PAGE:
This Wildfire Avoidance Checklist is designed to help you develop a maintenance plan that will give your property a better chance of surviving a wildfire. Research shows that embers (burning pieces of airborne wood or vegetation that can travel more than a mile) and small flames are the main way the majority of homes ignite in wildfires. Follow these tips to minimize your risk, starting with the structure itself and moving out to the three zones in the Home Ignition Zone.
The House and Immediate Zone
The Immediate Zone includes both the home and up to 5 feet from the furthest attached exterior point of the home. Ignition resistant building materials, construction techniques, vegetation and debris removal play a vital role before and during wildfires.
The Home and Its Building Materials
- Carports: Remove flammable items stored in carports.
- Crawl Spaces: Remove combustible materials and install 1/8” mesh screen on vents.
- Decks & Elevated Porches:
- Place 1/8” metal mesh screening between low-profile decks from surface to ground, to block embers from collecting underneath.
- Never store flammable materials underneath elevated decks/porches.
- Remove dead vegetation and debris from under decks/porches, and between deck board joints.
- Use non-flammable fencing material (metal or masonry) when attaching directly to the siding. Wooden fences can carry flames directly to the house.
- Ensure there’s a minimum of at least 5’ of noncombustible material where fencing attaches to the siding.
- Do not add vines or other types of vegetation to fencing material.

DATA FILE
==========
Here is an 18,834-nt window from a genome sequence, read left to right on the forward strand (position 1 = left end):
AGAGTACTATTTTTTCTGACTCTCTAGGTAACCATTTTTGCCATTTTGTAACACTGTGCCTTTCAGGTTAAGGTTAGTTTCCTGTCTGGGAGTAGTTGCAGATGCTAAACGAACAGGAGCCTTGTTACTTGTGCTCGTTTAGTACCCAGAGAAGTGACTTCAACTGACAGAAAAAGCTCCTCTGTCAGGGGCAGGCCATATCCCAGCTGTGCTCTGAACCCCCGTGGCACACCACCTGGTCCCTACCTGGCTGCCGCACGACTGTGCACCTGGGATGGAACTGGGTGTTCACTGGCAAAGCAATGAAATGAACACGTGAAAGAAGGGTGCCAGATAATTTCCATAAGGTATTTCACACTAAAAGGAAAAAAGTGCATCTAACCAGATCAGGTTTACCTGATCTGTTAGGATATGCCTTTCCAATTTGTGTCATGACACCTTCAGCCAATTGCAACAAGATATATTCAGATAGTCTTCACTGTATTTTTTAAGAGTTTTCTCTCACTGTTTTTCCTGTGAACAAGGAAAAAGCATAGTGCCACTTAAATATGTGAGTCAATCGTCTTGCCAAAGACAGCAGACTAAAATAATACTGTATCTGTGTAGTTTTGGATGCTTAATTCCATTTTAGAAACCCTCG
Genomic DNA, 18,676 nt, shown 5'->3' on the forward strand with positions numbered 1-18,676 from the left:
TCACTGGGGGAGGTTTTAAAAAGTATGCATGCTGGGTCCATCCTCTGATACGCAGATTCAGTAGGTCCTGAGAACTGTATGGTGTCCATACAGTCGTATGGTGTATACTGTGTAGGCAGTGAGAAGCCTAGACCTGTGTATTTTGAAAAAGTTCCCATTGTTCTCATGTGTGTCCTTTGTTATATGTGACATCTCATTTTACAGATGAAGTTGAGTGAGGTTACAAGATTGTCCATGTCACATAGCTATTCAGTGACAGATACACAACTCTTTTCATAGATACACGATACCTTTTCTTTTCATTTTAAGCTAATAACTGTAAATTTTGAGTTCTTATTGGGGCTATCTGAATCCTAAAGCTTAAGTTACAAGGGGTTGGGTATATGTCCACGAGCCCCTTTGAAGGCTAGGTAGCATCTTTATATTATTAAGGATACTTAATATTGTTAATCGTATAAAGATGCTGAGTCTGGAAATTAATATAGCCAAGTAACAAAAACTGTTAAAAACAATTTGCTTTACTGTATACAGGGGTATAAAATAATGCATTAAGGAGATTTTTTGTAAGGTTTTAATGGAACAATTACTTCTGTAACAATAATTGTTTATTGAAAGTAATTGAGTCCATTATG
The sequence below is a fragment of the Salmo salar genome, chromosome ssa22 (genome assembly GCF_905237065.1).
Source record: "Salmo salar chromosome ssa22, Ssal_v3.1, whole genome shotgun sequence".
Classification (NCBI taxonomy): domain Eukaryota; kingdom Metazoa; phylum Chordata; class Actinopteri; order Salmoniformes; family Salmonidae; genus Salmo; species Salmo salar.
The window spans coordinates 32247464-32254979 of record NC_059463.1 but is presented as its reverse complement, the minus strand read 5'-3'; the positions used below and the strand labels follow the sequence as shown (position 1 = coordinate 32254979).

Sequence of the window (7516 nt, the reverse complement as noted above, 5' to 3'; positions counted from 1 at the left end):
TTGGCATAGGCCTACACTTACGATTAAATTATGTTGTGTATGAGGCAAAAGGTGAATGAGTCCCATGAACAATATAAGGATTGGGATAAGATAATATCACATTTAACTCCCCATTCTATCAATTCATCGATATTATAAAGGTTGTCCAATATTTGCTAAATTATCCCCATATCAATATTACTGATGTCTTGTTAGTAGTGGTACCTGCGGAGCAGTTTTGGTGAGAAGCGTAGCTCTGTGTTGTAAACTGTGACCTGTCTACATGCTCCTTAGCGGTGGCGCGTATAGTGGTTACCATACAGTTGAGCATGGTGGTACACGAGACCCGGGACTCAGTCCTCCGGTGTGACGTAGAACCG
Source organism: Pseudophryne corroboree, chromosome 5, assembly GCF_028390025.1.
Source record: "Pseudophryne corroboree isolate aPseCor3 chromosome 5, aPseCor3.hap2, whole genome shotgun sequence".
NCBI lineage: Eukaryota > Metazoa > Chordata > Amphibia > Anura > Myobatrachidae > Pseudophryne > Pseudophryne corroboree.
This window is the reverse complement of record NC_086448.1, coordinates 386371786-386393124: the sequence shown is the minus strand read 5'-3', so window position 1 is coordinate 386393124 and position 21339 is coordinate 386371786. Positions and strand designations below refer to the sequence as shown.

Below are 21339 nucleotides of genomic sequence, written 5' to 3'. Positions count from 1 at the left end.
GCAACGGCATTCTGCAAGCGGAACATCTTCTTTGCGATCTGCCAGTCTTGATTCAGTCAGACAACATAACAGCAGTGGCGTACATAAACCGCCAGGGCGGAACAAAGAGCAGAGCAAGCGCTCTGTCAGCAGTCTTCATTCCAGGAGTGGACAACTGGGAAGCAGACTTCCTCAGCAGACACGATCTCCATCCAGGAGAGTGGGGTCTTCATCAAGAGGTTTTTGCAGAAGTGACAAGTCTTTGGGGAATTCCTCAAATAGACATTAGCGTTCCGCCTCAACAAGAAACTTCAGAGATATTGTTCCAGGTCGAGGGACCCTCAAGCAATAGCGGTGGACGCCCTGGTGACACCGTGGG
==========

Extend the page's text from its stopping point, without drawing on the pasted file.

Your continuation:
- Fireplace Chimneys:
- Remove debris that may accumulate at roof-to-wall intersections.
- Embers from a fireplace can exit the chimney and could ignite a wildfire; to prevent this, install a spark arrestor.
- When wildfires are approaching close the damper, fireplace screens and glass door.
- Foundation: All foundation vents should have 1/8” corrosion-resistant metal screening.
- Weather seal the perimeter of garage doors to help keep embers out.
- Be sure the door is tight fitting, so embers can’t slide under the door or in from the sides.
- If possible, choose a metal or wood core door with metal exterior.
- Metal roof gutters do not ignite, only the debris material that accumulates in them – that’s why keeping them clean is so important.
- Vinyl roof gutters can ignite when the debris material is ignited, and flaming gutters can fall from the roof edge and land next to the house, which is why the immediate zone needs to be clear of flammable materials.
- Roof Maintenance:
- Keep roofs clean from leaf litter and pine needles.
- Remove all tree limbs within 10 feet of the chimney, or that overhang the roof.
- Roofing Materials:
- Types of Class A fire-rated roofing products offer the best protection. Examples include: Composite shingles, metal, cement tile and clay.